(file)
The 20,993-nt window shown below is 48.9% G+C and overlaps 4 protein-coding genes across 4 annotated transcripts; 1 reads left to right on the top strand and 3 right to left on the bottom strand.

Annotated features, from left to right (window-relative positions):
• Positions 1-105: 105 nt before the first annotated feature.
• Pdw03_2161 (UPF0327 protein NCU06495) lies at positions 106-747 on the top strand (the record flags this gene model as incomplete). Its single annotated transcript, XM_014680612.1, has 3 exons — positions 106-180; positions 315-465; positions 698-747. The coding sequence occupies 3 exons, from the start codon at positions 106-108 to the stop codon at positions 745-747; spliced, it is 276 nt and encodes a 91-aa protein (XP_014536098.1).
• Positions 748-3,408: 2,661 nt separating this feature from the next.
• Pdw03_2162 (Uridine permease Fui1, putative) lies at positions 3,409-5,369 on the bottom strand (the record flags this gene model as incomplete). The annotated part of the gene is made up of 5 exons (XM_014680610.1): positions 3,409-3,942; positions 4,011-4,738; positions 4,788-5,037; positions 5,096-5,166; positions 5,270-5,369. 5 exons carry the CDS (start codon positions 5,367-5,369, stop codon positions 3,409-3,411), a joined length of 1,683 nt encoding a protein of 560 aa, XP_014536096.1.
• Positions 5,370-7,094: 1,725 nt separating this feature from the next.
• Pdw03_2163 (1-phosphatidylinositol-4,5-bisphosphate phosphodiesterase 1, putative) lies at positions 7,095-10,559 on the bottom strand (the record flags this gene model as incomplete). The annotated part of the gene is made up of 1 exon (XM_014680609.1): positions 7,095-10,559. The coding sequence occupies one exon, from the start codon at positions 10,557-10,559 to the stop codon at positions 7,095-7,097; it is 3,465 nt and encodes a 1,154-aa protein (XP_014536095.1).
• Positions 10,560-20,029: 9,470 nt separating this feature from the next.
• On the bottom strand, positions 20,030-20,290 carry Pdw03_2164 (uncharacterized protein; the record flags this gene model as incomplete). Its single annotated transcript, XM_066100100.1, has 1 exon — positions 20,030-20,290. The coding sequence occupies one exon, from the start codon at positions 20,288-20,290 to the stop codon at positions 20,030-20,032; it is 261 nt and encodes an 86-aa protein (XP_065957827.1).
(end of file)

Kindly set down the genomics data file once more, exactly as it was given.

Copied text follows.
The 20,993-nt window shown below is 48.9% G+C and overlaps 4 protein-coding genes across 4 annotated transcripts; 1 reads left to right on the top strand and 3 right to left on the bottom strand.

Annotated features, from left to right (window-relative positions):
• Positions 1-105: 105 nt before the first annotated feature.
• Pdw03_2161 (UPF0327 protein NCU06495) lies at positions 106-747 on the top strand (the record flags this gene model as incomplete). Its single annotated transcript, XM_014680612.1, has 3 exons — positions 106-180; positions 315-465; positions 698-747. The coding sequence occupies 3 exons, from the start codon at positions 106-108 to the stop codon at positions 745-747; spliced, it is 276 nt and encodes a 91-aa protein (XP_014536098.1).
• Positions 748-3,408: 2,661 nt separating this feature from the next.
• Pdw03_2162 (Uridine permease Fui1, putative) lies at positions 3,409-5,369 on the bottom strand (the record flags this gene model as incomplete). The annotated part of the gene is made up of 5 exons (XM_014680610.1): positions 3,409-3,942; positions 4,011-4,738; positions 4,788-5,037; positions 5,096-5,166; positions 5,270-5,369. 5 exons carry the CDS (start codon positions 5,367-5,369, stop codon positions 3,409-3,411), a joined length of 1,683 nt encoding a protein of 560 aa, XP_014536096.1.
• Positions 5,370-7,094: 1,725 nt separating this feature from the next.
• Pdw03_2163 (1-phosphatidylinositol-4,5-bisphosphate phosphodiesterase 1, putative) lies at positions 7,095-10,559 on the bottom strand (the record flags this gene model as incomplete). The annotated part of the gene is made up of 1 exon (XM_014680609.1): positions 7,095-10,559. The coding sequence occupies one exon, from the start codon at positions 10,557-10,559 to the stop codon at positions 7,095-7,097; it is 3,465 nt and encodes a 1,154-aa protein (XP_014536095.1).
• Positions 10,560-20,029: 9,470 nt separating this feature from the next.
• On the bottom strand, positions 20,030-20,290 carry Pdw03_2164 (uncharacterized protein; the record flags this gene model as incomplete). Its single annotated transcript, XM_066100100.1, has 1 exon — positions 20,030-20,290. The coding sequence occupies one exon, from the start codon at positions 20,288-20,290 to the stop codon at positions 20,030-20,032; it is 261 nt and encodes an 86-aa protein (XP_065957827.1).